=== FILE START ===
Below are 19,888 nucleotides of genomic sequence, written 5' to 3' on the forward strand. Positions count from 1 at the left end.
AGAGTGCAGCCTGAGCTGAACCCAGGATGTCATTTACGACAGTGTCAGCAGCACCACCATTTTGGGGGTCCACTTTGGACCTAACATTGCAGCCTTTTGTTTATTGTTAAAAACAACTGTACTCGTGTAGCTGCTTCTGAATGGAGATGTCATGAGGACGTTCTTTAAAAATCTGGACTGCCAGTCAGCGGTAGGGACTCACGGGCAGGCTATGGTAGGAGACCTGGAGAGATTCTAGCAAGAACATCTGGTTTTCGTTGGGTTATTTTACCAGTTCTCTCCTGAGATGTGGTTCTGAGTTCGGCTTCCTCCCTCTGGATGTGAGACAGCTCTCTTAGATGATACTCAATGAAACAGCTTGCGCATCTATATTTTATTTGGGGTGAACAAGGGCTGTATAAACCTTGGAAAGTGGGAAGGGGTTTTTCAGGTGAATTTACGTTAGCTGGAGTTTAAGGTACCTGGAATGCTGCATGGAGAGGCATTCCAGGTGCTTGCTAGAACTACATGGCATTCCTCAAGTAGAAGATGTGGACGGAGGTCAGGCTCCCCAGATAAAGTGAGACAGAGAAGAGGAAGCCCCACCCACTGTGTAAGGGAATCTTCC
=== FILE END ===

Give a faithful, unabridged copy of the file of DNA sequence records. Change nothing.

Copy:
Below are 19,888 nucleotides of genomic sequence, written 5' to 3' on the forward strand. Positions count from 1 at the left end.
AGAGTGCAGCCTGAGCTGAACCCAGGATGTCATTTACGACAGTGTCAGCAGCACCACCATTTTGGGGGTCCACTTTGGACCTAACATTGCAGCCTTTTGTTTATTGTTAAAAACAACTGTACTCGTGTAGCTGCTTCTGAATGGAGATGTCATGAGGACGTTCTTTAAAAATCTGGACTGCCAGTCAGCGGTAGGGACTCACGGGCAGGCTATGGTAGGAGACCTGGAGAGATTCTAGCAAGAACATCTGGTTTTCGTTGGGTTATTTTACCAGTTCTCTCCTGAGATGTGGTTCTGAGTTCGGCTTCCTCCCTCTGGATGTGAGACAGCTCTCTTAGATGATACTCAATGAAACAGCTTGCGCATCTATATTTTATTTGGGGTGAACAAGGGCTGTATAAACCTTGGAAAGTGGGAAGGGGTTTTTCAGGTGAATTTACGTTAGCTGGAGTTTAAGGTACCTGGAATGCTGCATGGAGAGGCATTCCAGGTGCTTGCTAGAACTACATGGCATTCCTCAAGTAGAAGATGTGGACGGAGGTCAGGCTCCCCAGATAAAGTGAGACAGAGAAGAGGAAGCCCCACCCACTGTGTAAGGGAATCTTCC